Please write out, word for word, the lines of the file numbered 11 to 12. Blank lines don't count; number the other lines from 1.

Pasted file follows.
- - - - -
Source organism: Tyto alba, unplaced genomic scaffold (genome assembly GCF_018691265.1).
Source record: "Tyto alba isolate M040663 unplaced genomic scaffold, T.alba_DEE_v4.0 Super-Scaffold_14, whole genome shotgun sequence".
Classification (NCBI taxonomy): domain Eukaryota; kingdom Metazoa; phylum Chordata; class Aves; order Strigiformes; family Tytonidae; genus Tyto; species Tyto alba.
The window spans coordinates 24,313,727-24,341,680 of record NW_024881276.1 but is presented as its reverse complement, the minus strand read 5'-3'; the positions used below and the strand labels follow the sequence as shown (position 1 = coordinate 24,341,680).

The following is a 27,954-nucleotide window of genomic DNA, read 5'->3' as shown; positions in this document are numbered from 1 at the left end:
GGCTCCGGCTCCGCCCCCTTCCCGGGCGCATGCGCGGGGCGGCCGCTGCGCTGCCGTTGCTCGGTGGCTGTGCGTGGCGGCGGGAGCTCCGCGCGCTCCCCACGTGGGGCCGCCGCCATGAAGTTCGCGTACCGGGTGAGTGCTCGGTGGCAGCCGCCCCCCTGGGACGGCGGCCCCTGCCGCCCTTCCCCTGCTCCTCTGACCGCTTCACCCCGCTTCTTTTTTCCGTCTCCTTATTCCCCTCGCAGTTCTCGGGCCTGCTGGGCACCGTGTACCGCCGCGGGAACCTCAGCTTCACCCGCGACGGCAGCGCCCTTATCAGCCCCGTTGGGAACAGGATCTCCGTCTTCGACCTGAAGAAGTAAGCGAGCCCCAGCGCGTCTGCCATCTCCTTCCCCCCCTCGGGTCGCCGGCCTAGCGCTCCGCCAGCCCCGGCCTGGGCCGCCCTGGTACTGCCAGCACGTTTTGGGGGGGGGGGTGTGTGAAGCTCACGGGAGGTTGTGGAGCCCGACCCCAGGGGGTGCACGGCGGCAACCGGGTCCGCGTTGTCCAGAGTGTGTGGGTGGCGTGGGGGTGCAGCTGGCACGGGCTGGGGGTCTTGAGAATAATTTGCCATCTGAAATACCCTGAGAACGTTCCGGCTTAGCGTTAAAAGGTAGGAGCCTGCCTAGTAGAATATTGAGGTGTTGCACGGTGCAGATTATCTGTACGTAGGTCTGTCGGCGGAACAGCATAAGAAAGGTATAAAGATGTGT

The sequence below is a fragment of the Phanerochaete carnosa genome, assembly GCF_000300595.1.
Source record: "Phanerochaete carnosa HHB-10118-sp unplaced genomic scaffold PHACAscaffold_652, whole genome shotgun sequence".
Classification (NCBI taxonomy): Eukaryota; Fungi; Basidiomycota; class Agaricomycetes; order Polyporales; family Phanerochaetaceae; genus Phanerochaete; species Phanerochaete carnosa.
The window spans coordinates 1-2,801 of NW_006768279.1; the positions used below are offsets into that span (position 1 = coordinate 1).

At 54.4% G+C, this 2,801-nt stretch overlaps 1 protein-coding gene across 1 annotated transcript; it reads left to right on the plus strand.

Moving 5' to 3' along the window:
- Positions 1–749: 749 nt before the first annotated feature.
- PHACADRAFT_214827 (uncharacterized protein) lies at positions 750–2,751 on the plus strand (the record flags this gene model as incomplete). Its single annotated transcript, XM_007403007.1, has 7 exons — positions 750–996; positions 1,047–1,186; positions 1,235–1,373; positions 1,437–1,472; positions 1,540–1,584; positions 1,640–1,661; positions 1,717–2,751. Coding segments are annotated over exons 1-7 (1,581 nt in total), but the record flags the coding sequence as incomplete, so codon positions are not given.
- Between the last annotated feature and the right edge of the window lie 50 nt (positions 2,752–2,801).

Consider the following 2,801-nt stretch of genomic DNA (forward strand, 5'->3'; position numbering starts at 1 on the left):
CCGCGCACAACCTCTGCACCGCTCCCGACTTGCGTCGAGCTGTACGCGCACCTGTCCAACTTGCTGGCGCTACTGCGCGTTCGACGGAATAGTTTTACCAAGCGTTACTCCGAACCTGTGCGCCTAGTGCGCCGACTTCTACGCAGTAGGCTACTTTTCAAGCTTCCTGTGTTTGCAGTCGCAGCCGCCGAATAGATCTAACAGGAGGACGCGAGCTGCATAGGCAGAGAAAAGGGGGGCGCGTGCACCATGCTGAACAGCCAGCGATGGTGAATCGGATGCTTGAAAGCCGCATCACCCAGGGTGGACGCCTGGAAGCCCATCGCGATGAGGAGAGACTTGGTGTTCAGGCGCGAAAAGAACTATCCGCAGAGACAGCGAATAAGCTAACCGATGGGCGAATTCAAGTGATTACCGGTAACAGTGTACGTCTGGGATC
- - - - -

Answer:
At 54.4% G+C, this 2,801-nt stretch overlaps 1 protein-coding gene across 1 annotated transcript; it reads left to right on the plus strand.

Moving 5' to 3' along the window: